A few years ago, I was working with a company doing support for tax software.  The tax deadline was looming and the IRS decided that it was a great idea to shut down the computer system for the weekend for updates.  Customers were calling in right and left panicked because they could not electronically file. Everything was bottlenecked, phone queues were exploding despite the messages across the company website and on the phone tree when customers called in. At the end of the day, all of us were tired and stressed. The elevator was full when I left, but the trip to the ground floor was the quietest elevator ride I have ever been on.  As the doors opened one of my co-workers turned to me and commented, I heard you laughing all day, what was so funny? I just shrugged, I wasn’t sure how to explain.

The joke wasn’t the important thing, what was important was getting the customer to laugh. 

Later when looking at my stat scores, my Customer satisfaction scores had not dropped. Where the company average had. In looking at the numbers, you would think I was one of the senior reps, with awesome program knowledge and skills.  The truth was, I was working with a program that I normally did not touch the rest of the year, and had to refer to the team a lot for answers.  I was called in as the overflow team. What did I do different from my other co-workers?  I found something that made my callers laugh. Usually it was some lame joke about the mythic of governmental logic having gone the way of the Unicorn. The joke wasn’t the important thing, what was important was getting the customer to laugh.

Customer Service isn’t much different from any other profession. Society, and the way people interact is always a dynamic issue. Language and communication styles change, and as they evolve, the etiquette for how to best interact is also evolving.  

Customer service is ultimately about dealing with people, as if they were individual people with worth and value, no matter their background, creed, or color. It is about teaching everyone with respect.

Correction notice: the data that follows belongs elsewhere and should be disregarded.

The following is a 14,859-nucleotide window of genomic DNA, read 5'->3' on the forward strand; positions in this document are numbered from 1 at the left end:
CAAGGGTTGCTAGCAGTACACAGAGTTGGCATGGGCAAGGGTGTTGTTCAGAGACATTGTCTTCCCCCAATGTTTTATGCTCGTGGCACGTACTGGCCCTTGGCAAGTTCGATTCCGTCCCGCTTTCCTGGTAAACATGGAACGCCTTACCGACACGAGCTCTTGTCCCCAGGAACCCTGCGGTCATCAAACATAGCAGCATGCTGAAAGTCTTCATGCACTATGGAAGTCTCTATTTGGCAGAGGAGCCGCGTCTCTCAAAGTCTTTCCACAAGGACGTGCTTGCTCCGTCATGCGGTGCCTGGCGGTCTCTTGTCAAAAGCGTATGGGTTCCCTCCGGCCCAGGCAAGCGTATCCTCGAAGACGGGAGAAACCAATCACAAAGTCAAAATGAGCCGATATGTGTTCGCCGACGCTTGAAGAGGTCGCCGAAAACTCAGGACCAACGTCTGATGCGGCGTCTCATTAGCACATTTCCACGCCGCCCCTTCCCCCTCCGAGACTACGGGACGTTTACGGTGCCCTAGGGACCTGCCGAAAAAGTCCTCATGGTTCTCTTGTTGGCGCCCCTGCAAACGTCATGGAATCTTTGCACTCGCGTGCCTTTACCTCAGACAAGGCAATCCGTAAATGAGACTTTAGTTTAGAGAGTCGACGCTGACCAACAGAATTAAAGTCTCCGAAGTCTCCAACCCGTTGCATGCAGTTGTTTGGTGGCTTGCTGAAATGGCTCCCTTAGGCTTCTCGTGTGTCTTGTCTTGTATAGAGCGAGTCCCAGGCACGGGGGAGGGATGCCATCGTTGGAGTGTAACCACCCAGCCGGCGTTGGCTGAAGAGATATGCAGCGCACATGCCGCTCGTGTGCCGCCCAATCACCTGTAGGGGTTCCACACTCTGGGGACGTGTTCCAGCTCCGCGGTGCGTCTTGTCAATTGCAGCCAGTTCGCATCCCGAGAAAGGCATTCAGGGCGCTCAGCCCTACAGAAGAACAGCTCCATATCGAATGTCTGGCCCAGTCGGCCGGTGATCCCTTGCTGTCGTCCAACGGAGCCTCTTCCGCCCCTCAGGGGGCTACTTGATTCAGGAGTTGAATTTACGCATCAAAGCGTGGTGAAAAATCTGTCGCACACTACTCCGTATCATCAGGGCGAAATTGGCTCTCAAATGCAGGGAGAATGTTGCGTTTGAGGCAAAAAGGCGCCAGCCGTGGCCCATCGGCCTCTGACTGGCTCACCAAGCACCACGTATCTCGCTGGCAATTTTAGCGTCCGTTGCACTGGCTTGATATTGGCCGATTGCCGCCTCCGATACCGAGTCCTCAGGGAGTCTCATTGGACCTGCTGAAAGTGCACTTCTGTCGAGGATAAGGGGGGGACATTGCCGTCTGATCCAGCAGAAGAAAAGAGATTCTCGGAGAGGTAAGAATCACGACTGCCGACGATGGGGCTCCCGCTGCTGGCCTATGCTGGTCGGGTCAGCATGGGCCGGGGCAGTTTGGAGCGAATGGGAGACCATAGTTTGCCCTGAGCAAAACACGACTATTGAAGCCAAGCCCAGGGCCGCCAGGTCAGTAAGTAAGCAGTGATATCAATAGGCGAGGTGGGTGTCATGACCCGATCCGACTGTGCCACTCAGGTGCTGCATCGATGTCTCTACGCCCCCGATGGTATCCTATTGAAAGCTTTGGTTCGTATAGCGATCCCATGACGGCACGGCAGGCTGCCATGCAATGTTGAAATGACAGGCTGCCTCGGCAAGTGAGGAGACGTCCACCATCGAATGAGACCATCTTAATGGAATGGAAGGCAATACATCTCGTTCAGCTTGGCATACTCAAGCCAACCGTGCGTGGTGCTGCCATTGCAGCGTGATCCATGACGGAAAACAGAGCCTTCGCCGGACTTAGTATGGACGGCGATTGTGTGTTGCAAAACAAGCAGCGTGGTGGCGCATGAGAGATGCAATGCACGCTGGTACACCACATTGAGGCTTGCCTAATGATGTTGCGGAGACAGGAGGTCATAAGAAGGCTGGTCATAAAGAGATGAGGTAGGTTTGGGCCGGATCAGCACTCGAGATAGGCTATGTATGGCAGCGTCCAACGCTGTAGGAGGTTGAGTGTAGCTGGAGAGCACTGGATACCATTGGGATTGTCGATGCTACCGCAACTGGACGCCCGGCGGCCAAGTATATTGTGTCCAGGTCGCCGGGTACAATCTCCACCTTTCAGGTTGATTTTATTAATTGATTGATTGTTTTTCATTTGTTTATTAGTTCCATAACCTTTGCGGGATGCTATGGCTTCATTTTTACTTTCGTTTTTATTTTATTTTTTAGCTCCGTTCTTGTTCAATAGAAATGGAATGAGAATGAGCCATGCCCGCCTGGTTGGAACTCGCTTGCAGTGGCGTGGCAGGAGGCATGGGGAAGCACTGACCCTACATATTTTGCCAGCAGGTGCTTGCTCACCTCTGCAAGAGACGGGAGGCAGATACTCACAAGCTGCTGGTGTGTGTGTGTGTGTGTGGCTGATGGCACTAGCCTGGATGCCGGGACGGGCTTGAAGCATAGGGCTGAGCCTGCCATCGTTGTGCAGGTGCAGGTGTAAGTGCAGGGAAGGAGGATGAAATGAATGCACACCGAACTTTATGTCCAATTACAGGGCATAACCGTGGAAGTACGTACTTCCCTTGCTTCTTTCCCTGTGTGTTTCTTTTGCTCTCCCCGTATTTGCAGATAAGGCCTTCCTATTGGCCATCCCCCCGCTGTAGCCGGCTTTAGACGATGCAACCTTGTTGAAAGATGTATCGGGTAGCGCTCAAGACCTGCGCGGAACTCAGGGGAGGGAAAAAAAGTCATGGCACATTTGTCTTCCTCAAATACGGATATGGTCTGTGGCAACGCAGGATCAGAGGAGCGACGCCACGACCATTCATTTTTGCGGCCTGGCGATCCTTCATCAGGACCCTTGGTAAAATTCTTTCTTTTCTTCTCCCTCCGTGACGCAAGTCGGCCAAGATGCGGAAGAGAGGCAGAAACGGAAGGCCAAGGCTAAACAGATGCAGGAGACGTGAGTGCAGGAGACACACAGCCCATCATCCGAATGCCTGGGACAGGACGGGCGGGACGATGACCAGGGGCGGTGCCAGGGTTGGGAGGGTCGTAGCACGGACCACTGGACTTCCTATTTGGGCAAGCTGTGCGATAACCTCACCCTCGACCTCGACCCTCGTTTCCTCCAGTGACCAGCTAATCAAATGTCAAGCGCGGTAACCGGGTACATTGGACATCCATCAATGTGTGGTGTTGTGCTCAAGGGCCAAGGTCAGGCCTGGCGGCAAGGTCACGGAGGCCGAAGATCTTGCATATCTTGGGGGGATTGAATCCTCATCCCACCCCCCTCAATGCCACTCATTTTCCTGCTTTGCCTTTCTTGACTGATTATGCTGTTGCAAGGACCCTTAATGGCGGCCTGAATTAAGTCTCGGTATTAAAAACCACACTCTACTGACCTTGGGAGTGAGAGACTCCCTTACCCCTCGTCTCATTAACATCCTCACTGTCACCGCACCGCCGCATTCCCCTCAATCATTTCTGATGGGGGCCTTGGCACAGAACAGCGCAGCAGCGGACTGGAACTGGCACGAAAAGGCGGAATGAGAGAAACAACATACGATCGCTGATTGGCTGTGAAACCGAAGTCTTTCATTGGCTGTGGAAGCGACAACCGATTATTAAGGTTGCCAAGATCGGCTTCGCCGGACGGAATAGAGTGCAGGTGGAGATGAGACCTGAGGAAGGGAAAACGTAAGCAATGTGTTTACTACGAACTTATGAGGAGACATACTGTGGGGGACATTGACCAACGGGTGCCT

These are resources that have helped me with customer interactions through the years.

1 The Telephone Doctor: This is a DVD series that teaches people how to talk on the phone.  A lot of what Nancy J. Friedman teaches deal with the soft skills of customer service.  

2. FISH Philosophy: This is based on the training program developed by Pikes Place Fish Market in Seattle Washington.  The basis of the program is that happy, alert, and active employees create positive energy that gets passed onto the customers.  On the whole, people love playing, and what is more important is they like to be around other people who are having fun. This works in customer service as well.  Positive energy attacks positive energy.  

3. The Greatest Salesman by Og Mandino: This is an older book, originally published in the mid 1960’s.  This was my first Customer Service book given to me by my Grandfather.  It is a story about a small camel salesman and the difference he made in his corner of the world. This book is about learning how to take bad circumstances and making them work for you. You get further by fulfilling the needs of others.

4. How full is Your Bucket? By Tom Rath and Donald O. Clifton:   You won’t have the energy to help others if you are not first taking care of your own energy levels.  This book talks about the importance of controlling the people and things that drain energy from your life, and balancing them with things that provide energy.  A wall switch can’t turn on the light if the power source is depleted.

5. Who Moved My Cheese: Yes, this book has been around the block a few times, but in customer service, you need to be flexible. Goals and guidelines change, You have to think on your feet.

6. The Dance of Anger:  While this book deals more with personal relationships, it has some key points to make about dealing with the causes of what makes people mad, how to identify the source of that anger and address it.

7. Servant Leadership:  This book was a little harder to read because it was very religious based, but it had some very strong points.  The Servant, (or advocate if you prefer) leader looks to the team first. When the team’s needs are addressed then they have the ability to focus their energy on the customer. 

8. Screw Business as Usual, by Richard Branson:  Actually anything by Richard Branson, the founder of Virgin Airways. Ok, so I will admit to being a bit of a Richard Branson fan, this man has successfully built a business that is based on positive personal interactions.

Most of the resources I end up going to, that work the best deal with identifying customers as individual people instead of a lump demographic percentage. While in marketing I understand that demographics are important, and so are statistics.  Nobody likes to be considered a percentage, when it comes to dealing one on one, each person has their own unique reasons behind their needs.  It does not matter how many of them have the same needs.  Ultimately, when asked what my number one tool for customer service is. It is humor.  If you can get the customer to laugh, then they naturally destress, and you have a better chance of connecting to them.





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